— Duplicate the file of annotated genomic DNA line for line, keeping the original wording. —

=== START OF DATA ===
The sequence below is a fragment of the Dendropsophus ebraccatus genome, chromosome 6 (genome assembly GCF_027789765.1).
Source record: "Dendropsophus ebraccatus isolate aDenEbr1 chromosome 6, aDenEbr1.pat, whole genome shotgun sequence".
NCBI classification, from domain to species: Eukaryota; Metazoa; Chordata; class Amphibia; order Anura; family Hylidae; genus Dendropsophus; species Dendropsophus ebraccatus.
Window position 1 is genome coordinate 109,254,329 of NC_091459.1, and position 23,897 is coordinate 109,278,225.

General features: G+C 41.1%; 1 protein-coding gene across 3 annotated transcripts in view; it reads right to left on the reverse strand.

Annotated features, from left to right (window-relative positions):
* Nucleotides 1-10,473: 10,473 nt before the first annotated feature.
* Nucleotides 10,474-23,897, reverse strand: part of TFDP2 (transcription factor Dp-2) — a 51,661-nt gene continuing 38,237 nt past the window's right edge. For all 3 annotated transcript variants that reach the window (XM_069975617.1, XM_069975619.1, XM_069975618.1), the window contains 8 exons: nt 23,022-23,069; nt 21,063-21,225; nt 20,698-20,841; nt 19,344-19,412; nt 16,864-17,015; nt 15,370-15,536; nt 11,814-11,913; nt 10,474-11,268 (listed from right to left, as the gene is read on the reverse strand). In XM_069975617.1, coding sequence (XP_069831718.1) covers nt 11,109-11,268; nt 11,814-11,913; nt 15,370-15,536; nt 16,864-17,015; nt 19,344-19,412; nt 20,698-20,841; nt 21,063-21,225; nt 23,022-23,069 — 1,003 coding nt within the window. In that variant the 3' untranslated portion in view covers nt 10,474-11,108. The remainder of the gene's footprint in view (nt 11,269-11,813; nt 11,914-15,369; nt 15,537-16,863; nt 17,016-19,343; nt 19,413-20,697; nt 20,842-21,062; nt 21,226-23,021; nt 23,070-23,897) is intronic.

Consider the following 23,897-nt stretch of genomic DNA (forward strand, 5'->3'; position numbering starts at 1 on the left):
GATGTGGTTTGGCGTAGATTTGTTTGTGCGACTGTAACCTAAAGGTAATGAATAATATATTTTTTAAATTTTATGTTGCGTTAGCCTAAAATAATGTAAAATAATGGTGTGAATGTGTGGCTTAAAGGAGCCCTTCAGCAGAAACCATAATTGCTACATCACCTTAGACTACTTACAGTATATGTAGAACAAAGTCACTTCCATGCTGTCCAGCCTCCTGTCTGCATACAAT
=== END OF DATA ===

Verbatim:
The sequence below is a fragment of the Dendropsophus ebraccatus genome, chromosome 6 (genome assembly GCF_027789765.1).
Source record: "Dendropsophus ebraccatus isolate aDenEbr1 chromosome 6, aDenEbr1.pat, whole genome shotgun sequence".
NCBI classification, from domain to species: Eukaryota; Metazoa; Chordata; class Amphibia; order Anura; family Hylidae; genus Dendropsophus; species Dendropsophus ebraccatus.
Window position 1 is genome coordinate 109,254,329 of NC_091459.1, and position 23,897 is coordinate 109,278,225.

General features: G+C 41.1%; 1 protein-coding gene across 3 annotated transcripts in view; it reads right to left on the reverse strand.

Annotated features, from left to right (window-relative positions):
* Nucleotides 1-10,473: 10,473 nt before the first annotated feature.
* Nucleotides 10,474-23,897, reverse strand: part of TFDP2 (transcription factor Dp-2) — a 51,661-nt gene continuing 38,237 nt past the window's right edge. For all 3 annotated transcript variants that reach the window (XM_069975617.1, XM_069975619.1, XM_069975618.1), the window contains 8 exons: nt 23,022-23,069; nt 21,063-21,225; nt 20,698-20,841; nt 19,344-19,412; nt 16,864-17,015; nt 15,370-15,536; nt 11,814-11,913; nt 10,474-11,268 (listed from right to left, as the gene is read on the reverse strand). In XM_069975617.1, coding sequence (XP_069831718.1) covers nt 11,109-11,268; nt 11,814-11,913; nt 15,370-15,536; nt 16,864-17,015; nt 19,344-19,412; nt 20,698-20,841; nt 21,063-21,225; nt 23,022-23,069 — 1,003 coding nt within the window. In that variant the 3' untranslated portion in view covers nt 10,474-11,108. The remainder of the gene's footprint in view (nt 11,269-11,813; nt 11,914-15,369; nt 15,537-16,863; nt 17,016-19,343; nt 19,413-20,697; nt 20,842-21,062; nt 21,226-23,021; nt 23,070-23,897) is intronic.

Consider the following 23,897-nt stretch of genomic DNA (forward strand, 5'->3'; position numbering starts at 1 on the left):
GATGTGGTTTGGCGTAGATTTGTTTGTGCGACTGTAACCTAAAGGTAATGAATAATATATTTTTTAAATTTTATGTTGCGTTAGCCTAAAATAATGTAAAATAATGGTGTGAATGTGTGGCTTAAAGGAGCCCTTCAGCAGAAACCATAATTGCTACATCACCTTAGACTACTTACAGTATATGTAGAACAAAGTCACTTCCATGCTGTCCAGCCTCCTGTCTGCATACAAT